Years ago I was in an educational supply store and saw an activity booklet to go along with the book, Sign of the Beaver, which my son had recently read.  I felt as though I should buy it– I was, after all, in an educational supply store surrounded by materials promising to give children an ‘edge’ in their education.  I certainly did not want my son to miss out on some great opportunity to expand his knowledge– this activity booklet would deepen his understanding of the book – right?  So I bought it and we proceeded to do the activities in it.

While in the process of finishing the booklet – I thought, wait a minute, I never draw maps of the settings from the books I read, build covered wagons out of popsicle sticks or make a huge paper mache map of the country in which it takes place – yet I am able to enjoy a book without feeling that I have to do enrichment activities to deepen my understanding.  A book may spark a desire to read even more information on the subject or prompt me to visit a museum to learn more.   But I can’t say I ever felt a desire to make a paper mache horse after reading The Black Stallion or somehow create a stovepipe hat out of a grocery bag after reading about Abraham Lincoln.  So why is it that I think my children need to all this extra ‘stuff’ to get the most out of a book?  The booklet felt like busy work and my son did it for the sake of doing it.  That was the first and last book activity we did.  Now we just read and enjoy books without adding cutesy, tedious projects to them.  I realize that there are homeschool moms who thrive on these kinds of activities and that is super – but for me, I tend to be more plain, practical and straightforward: read the book, reflect on it, talk about it – done.  No tape, glue or paint necessary, but I’m always up for a museum visit or a movie expanding on the subject. 

I don’t frequent educational supply stores much anymore.  I have learned about what my kids use and what they don’t use, what is productive and what is just fluff (mostly expensive fluff).  It could be said that, I thought of something I hadn’t before, what if education doesn’t come from a store.  What if education means a little bit more.   Gosh, I love Dr. Suess and I’ve never even made a cake in the shape of his hat, or a life size, paper mache cat… what do you think of that?  (I just couldn’t resist)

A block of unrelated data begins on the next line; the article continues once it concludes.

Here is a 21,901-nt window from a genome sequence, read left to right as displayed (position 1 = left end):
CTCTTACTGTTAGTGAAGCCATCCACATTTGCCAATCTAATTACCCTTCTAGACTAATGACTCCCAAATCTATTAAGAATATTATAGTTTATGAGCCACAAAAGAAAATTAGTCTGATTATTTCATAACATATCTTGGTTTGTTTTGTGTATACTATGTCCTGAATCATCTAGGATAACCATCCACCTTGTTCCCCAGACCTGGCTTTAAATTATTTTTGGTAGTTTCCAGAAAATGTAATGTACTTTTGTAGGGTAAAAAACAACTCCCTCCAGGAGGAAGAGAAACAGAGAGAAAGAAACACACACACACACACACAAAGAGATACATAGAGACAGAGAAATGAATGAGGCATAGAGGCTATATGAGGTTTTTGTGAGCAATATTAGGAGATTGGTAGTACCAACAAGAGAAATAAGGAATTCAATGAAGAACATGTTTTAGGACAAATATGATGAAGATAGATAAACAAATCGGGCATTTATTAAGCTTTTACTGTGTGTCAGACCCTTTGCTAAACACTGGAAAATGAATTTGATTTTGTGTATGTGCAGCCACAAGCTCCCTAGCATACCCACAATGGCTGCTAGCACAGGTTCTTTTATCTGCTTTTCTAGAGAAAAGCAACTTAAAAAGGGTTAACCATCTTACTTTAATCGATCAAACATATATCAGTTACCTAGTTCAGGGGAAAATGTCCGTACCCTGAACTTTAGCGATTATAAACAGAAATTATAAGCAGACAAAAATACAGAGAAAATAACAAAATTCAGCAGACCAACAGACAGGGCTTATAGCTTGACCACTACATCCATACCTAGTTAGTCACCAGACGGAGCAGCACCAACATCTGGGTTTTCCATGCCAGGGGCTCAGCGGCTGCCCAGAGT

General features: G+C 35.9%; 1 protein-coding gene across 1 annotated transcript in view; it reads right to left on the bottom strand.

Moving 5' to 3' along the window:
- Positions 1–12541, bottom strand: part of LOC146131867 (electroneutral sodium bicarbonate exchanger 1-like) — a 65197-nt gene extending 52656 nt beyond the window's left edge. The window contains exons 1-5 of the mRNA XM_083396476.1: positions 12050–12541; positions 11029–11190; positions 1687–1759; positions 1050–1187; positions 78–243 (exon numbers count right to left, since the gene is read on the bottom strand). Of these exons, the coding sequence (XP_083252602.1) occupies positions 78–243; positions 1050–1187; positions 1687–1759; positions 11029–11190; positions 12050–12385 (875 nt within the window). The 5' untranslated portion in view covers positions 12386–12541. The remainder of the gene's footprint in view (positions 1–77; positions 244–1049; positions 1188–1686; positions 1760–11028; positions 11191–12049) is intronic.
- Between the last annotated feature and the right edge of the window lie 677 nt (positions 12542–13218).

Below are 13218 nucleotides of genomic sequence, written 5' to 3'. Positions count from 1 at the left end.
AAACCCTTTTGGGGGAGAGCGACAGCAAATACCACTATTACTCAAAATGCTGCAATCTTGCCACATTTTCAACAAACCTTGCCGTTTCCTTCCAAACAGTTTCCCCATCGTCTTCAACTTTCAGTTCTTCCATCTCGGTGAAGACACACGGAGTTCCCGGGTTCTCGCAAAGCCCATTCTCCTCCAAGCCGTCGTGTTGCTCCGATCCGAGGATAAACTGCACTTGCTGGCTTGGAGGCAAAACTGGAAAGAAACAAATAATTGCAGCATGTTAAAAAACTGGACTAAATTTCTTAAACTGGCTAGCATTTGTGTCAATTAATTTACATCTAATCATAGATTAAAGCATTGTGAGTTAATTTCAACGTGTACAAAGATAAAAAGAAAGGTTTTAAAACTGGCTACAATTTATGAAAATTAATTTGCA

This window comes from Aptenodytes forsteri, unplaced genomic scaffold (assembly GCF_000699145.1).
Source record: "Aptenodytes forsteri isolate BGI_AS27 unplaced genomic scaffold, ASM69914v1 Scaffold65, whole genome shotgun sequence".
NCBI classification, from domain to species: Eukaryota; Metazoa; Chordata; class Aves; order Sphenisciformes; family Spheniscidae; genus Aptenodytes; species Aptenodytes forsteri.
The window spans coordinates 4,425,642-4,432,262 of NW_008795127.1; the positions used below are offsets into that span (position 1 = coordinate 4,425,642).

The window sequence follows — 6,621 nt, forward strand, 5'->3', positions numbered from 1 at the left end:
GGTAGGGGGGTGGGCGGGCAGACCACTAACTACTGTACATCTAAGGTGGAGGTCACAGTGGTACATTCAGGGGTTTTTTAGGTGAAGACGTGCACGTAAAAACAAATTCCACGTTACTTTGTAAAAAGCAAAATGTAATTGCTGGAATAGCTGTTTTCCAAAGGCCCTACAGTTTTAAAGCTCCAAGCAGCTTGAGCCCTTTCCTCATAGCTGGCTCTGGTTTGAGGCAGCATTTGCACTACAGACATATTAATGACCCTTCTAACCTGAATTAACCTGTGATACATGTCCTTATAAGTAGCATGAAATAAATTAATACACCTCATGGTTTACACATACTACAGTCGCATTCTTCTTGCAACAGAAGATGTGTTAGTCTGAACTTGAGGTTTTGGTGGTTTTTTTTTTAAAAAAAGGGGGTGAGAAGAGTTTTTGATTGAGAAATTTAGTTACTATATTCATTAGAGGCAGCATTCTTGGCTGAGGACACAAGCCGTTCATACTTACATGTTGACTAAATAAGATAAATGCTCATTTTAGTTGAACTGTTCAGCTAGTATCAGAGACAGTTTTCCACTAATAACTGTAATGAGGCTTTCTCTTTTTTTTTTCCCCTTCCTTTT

Posted April 13, 2011 by The Nonconformist Mom in education, homeschooling

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In response to elaborate on independence   2 comments

This week a friend contacted me after reading my previous post last week on independence.  She said there was something missing from the post and suggested that I also talk about how I helped my kids (so far) to become independent.  So I will do my best to explain a little about what we do.

I’ve never been the kind of mom that cries about the fact that my kids are getting older.  When others are misty eyed because they cannot believe their child has reached a certain milestone or age, I’m ready to move forward with them and not wish for them to still be little.  This attitude is a part of my personality that keeps me from hanging on too tightly.

We do all the normal things families do; chores, money management, babysitting siblings and talking about safety and ‘what if’ situations.  We also experience our share of laziness and naughtiness – I won’t talk about remedying those situations today because there are a lot of great books out there on child rearing by respected authors.   But I think there are a couple of areas that I find aren’t talked about too often in books on child rearing that may stand out as being key to what has helped  my kids to experience a level of independence that is unusual for their age.

I have learned that there is risk involved in teaching them to be independent.  I began sending my children on walking errands when they were about seven years old.  When my oldest was seven, I had him walk to a small store called T-Mart a half a mile away to get an ingredient for dinner.  I gave him a quarter to be able call me from the payphone outside of the store (these were the days before everyone had cell phones) so I knew that he safely arrived there and then I could estimate how long before I could expect him home.   Just last week I gave my current seven year old a receipt that needed to be turned into our church office, so I gave her instructions on what to do with it and had her walk to church which is about four blocks away.  I could have easily given it to one of the older kids to do, but I want to make sure the younger ones also get opportunities to gain independence.